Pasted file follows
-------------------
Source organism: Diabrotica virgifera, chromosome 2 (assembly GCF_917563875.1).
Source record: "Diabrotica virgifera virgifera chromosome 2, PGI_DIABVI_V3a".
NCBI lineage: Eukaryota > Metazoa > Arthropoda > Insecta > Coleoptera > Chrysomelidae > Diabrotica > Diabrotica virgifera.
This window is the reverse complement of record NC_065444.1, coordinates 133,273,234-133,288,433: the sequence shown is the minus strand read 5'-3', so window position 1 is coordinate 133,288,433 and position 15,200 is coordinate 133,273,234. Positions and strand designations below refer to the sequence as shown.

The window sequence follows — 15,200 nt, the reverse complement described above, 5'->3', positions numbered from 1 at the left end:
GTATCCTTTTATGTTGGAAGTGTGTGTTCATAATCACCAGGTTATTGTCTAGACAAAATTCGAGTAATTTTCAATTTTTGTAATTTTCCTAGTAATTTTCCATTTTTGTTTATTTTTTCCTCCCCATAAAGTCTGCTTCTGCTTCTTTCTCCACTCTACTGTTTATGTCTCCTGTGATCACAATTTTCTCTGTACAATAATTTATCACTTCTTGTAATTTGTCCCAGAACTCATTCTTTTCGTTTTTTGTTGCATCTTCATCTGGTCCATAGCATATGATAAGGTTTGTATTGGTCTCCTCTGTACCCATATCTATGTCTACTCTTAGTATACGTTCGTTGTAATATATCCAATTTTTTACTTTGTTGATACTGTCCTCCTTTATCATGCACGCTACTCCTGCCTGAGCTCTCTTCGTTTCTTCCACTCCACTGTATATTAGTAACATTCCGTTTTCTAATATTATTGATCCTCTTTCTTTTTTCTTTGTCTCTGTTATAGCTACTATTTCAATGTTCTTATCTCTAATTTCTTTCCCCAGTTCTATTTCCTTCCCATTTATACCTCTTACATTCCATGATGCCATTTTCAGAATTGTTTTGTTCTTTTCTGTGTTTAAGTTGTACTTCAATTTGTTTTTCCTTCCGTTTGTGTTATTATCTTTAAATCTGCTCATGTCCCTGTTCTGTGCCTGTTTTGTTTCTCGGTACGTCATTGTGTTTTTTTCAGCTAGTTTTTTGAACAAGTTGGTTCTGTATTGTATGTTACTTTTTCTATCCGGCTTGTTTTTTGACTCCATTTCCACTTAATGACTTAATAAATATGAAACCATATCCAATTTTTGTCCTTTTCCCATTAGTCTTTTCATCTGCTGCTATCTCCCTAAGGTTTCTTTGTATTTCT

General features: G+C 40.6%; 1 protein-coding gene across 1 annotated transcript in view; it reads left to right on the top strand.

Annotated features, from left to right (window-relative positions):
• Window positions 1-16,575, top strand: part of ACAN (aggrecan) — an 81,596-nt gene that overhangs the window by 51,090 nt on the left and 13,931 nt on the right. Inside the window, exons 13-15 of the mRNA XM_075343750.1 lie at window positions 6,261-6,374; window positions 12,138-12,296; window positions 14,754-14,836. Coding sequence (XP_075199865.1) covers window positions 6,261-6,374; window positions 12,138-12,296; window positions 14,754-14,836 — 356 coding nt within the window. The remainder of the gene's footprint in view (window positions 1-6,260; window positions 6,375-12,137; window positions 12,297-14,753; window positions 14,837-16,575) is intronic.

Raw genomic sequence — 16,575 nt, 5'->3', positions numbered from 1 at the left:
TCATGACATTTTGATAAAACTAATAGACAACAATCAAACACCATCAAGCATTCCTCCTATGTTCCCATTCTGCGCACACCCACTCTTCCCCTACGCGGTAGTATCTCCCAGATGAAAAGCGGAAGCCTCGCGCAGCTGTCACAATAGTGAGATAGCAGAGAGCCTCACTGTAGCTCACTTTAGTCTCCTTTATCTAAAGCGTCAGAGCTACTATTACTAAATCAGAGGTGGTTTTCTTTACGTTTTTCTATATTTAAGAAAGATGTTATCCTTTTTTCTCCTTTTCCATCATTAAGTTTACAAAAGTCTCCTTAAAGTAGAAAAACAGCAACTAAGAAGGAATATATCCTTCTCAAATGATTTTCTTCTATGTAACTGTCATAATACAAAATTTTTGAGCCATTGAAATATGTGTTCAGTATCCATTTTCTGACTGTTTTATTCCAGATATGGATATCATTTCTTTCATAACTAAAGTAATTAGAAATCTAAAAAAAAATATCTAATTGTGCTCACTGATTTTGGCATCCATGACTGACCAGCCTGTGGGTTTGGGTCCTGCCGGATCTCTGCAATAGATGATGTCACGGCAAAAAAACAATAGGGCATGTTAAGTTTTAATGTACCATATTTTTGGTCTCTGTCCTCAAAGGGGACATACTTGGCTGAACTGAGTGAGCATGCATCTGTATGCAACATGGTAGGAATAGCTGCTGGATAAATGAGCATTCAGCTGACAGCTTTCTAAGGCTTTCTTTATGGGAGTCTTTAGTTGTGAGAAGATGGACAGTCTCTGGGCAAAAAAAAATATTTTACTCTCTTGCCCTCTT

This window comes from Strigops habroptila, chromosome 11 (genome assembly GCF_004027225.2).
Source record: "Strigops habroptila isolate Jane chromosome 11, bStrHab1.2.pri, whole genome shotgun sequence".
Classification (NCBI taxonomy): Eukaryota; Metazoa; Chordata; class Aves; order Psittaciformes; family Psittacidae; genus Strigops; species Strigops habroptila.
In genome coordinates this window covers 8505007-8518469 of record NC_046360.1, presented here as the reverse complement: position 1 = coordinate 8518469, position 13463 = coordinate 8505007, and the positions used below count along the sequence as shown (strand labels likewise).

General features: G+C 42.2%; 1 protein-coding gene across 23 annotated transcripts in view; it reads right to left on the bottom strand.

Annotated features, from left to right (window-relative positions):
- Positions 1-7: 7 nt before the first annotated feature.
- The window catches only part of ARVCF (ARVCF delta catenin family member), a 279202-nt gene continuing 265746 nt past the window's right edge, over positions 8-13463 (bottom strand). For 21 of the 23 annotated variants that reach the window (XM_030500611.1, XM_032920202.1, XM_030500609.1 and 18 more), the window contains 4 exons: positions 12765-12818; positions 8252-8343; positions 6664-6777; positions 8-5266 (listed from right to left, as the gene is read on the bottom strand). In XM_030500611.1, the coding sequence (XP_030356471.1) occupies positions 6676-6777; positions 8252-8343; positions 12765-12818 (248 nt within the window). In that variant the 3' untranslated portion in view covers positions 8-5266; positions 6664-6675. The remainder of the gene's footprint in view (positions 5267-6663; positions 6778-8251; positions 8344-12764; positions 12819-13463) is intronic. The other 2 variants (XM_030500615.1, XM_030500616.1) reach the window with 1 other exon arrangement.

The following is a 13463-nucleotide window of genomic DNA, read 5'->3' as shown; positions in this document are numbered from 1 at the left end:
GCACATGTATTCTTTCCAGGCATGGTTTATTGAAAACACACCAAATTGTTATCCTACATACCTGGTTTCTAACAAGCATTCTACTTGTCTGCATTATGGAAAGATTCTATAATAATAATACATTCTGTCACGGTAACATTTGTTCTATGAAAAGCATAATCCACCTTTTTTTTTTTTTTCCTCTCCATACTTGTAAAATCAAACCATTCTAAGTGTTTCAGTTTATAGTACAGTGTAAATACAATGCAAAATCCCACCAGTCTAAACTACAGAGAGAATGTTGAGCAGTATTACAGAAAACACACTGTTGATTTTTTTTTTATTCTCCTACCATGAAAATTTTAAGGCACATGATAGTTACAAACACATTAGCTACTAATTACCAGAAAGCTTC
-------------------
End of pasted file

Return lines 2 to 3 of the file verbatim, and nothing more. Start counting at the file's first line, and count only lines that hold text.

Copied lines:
Source record: "Diabrotica virgifera virgifera chromosome 2, PGI_DIABVI_V3a".
NCBI lineage: Eukaryota > Metazoa > Arthropoda > Insecta > Coleoptera > Chrysomelidae > Diabrotica > Diabrotica virgifera.